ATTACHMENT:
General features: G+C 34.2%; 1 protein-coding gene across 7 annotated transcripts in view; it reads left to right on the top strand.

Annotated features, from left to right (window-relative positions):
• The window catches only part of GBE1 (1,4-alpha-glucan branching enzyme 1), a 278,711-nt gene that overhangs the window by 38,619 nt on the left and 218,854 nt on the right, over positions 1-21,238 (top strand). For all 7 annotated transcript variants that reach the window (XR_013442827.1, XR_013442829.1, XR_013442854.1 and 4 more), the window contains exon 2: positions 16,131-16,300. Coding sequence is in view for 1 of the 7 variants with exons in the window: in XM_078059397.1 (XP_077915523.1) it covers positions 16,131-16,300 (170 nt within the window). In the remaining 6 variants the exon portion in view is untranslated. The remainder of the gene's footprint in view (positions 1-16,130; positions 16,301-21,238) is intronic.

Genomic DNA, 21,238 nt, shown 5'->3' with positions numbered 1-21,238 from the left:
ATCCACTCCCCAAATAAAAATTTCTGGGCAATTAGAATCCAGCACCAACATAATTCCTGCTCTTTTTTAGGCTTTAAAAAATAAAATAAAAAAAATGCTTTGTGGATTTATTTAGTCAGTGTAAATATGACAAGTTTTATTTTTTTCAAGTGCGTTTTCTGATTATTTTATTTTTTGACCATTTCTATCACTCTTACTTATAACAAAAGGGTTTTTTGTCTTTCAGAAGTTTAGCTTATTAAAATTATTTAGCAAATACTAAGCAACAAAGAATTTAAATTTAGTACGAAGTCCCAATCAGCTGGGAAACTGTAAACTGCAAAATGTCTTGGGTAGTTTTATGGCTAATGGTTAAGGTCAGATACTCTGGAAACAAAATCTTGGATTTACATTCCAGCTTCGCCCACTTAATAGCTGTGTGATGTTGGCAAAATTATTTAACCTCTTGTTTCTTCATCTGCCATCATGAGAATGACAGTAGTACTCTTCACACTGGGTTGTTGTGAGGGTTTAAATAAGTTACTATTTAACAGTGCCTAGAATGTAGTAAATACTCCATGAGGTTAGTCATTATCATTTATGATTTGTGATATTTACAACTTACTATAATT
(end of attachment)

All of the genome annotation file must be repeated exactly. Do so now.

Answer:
General features: G+C 34.2%; 1 protein-coding gene across 7 annotated transcripts in view; it reads left to right on the top strand.

Annotated features, from left to right (window-relative positions):
• The window catches only part of GBE1 (1,4-alpha-glucan branching enzyme 1), a 278,711-nt gene that overhangs the window by 38,619 nt on the left and 218,854 nt on the right, over positions 1-21,238 (top strand). For all 7 annotated transcript variants that reach the window (XR_013442827.1, XR_013442829.1, XR_013442854.1 and 4 more), the window contains exon 2: positions 16,131-16,300. Coding sequence is in view for 1 of the 7 variants with exons in the window: in XM_078059397.1 (XP_077915523.1) it covers positions 16,131-16,300 (170 nt within the window). In the remaining 6 variants the exon portion in view is untranslated. The remainder of the gene's footprint in view (positions 1-16,130; positions 16,301-21,238) is intronic.

Genomic DNA, 21,238 nt, shown 5'->3' with positions numbered 1-21,238 from the left:
ATCCACTCCCCAAATAAAAATTTCTGGGCAATTAGAATCCAGCACCAACATAATTCCTGCTCTTTTTTAGGCTTTAAAAAATAAAATAAAAAAAATGCTTTGTGGATTTATTTAGTCAGTGTAAATATGACAAGTTTTATTTTTTTCAAGTGCGTTTTCTGATTATTTTATTTTTTGACCATTTCTATCACTCTTACTTATAACAAAAGGGTTTTTTGTCTTTCAGAAGTTTAGCTTATTAAAATTATTTAGCAAATACTAAGCAACAAAGAATTTAAATTTAGTACGAAGTCCCAATCAGCTGGGAAACTGTAAACTGCAAAATGTCTTGGGTAGTTTTATGGCTAATGGTTAAGGTCAGATACTCTGGAAACAAAATCTTGGATTTACATTCCAGCTTCGCCCACTTAATAGCTGTGTGATGTTGGCAAAATTATTTAACCTCTTGTTTCTTCATCTGCCATCATGAGAATGACAGTAGTACTCTTCACACTGGGTTGTTGTGAGGGTTTAAATAAGTTACTATTTAACAGTGCCTAGAATGTAGTAAATACTCCATGAGGTTAGTCATTATCATTTATGATTTGTGATATTTACAACTTACTATAATT